We juggle multiple projects, in-office politics, conflicts, and even our personal life issues each day. All these act as stressors living in our occupational world, a new addition to it is the transformation to a more virtual mode of communication. All these stressors have been observed to impact employee performance levels and are in turn also correlated to having an experience of burnout mostly resulting in a higher employee turnover. Therefore, finding a way to healthily cope with all these stressors has become the need of the hour.
Resilience has been found to be one of the most successful coping mechanisms for a majority of the employees. Being resilient at work not only increases employees’ performance, but it also increases the team’s overall success. Furthermore, resilient employees make positive relationships at work and boost team-building to help in each other’s successes.
So, how to boost resilience in a team? A simple and effective hack is to establish checklists and guides that are specific to the organization. Both checklist and guide would then become a “go-to” resource for the team members to use under stressful circumstances for themselves as well as guide other team members when they are visibly under stress. The checklist may include:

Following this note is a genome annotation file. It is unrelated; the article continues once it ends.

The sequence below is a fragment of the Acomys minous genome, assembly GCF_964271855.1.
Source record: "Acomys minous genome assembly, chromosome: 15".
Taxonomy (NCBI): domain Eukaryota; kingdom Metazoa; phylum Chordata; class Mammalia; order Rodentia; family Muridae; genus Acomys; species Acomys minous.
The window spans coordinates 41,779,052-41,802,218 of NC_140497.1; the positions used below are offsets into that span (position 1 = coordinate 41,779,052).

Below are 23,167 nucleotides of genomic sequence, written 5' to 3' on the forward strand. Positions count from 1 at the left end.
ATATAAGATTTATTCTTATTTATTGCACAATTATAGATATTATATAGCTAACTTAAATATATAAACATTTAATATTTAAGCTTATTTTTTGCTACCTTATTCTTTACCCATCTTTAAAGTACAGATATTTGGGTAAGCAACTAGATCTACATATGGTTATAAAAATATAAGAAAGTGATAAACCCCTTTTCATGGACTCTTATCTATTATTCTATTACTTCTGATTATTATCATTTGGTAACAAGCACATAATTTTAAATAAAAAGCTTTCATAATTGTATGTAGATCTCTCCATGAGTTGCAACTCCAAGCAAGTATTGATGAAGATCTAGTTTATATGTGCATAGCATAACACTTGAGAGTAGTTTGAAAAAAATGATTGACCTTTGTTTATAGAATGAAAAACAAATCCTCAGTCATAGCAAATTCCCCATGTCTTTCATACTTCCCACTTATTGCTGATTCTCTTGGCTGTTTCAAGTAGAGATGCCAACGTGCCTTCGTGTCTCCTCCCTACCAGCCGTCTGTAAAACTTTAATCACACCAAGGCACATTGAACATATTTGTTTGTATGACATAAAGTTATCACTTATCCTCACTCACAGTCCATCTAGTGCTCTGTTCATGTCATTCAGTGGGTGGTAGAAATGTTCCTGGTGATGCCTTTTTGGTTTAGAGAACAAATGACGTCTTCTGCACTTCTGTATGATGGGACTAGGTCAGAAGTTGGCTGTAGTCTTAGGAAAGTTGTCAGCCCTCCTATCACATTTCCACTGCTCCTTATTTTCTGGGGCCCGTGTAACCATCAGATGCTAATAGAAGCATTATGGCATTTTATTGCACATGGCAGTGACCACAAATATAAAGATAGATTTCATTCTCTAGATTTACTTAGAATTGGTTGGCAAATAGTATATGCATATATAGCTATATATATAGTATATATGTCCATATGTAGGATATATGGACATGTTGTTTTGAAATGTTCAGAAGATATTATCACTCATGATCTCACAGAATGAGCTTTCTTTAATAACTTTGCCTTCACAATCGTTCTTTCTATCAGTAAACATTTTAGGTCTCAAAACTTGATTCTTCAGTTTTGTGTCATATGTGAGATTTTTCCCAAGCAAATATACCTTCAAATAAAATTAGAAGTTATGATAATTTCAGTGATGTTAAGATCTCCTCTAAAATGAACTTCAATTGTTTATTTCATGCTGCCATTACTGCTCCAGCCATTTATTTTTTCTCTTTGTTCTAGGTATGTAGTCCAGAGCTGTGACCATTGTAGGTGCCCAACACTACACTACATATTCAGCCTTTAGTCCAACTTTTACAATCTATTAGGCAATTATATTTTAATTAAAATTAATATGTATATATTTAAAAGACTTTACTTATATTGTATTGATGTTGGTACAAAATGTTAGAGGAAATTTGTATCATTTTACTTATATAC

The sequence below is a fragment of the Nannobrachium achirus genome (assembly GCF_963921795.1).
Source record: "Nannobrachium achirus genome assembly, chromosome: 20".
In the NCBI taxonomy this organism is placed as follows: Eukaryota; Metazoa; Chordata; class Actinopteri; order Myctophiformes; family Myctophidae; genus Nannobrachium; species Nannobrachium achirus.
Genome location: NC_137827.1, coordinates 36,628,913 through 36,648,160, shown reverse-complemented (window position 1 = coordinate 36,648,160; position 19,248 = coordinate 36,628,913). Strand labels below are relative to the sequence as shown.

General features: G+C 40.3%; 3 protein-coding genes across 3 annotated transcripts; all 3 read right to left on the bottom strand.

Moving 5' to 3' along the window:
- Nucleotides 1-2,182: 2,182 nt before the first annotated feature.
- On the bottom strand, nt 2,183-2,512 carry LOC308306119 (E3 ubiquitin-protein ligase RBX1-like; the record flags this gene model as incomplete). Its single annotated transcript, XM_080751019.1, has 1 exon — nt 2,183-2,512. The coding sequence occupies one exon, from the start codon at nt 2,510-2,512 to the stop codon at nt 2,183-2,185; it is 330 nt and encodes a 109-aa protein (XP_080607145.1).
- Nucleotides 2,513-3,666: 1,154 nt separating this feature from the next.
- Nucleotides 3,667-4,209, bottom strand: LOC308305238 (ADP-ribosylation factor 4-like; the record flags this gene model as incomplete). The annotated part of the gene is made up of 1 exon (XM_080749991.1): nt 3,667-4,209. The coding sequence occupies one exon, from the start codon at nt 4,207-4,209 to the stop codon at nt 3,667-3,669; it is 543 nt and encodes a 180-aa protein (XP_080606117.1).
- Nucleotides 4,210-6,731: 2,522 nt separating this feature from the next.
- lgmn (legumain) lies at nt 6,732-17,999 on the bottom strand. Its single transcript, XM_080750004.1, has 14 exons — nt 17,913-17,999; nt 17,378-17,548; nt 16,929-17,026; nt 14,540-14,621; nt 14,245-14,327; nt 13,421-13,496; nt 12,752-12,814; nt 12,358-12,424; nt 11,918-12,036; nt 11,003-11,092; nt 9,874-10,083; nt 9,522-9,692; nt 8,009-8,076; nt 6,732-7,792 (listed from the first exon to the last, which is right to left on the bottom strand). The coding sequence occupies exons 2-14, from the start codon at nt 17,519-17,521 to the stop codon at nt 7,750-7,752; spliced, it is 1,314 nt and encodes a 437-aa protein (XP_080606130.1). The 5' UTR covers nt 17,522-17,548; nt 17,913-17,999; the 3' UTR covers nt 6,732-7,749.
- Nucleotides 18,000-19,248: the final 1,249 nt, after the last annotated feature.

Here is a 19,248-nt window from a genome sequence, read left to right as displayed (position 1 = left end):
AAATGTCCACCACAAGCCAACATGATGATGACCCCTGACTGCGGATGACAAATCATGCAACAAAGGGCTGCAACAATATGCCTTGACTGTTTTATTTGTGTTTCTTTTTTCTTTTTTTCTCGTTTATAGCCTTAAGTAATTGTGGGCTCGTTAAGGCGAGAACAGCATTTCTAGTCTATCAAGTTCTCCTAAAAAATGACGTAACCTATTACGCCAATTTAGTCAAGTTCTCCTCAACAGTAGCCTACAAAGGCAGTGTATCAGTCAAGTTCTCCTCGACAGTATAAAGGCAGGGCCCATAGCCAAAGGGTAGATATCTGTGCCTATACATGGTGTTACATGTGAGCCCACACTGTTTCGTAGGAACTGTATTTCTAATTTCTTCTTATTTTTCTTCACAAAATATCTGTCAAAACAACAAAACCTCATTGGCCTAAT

1. How stressful do they perceive themselves or their teammates to be?
2. How resilient do they or their teammates feel right now?.
And a few measures for guides can include:
1. Who should they contact during a challenging time?
2. Tips and tricks for new employees to handle things at ease
3. A few reminders of their achievements to boost their confidence
4. A few affirmations and breathing exercises to help them relax
Challenge: Write a short checklist in the comment that will work with your organization and teammates.
Bonus tip: Having debriefing sessions after overcoming challenges helps employees to reflect on their current strengths which aid them to healthily cope with the challenge and in turn boost their resilience.
“Resilience is not what happens to you. It’s how you react to, respond to, and recover from what happens to you.”
– Jeffrey Gitomer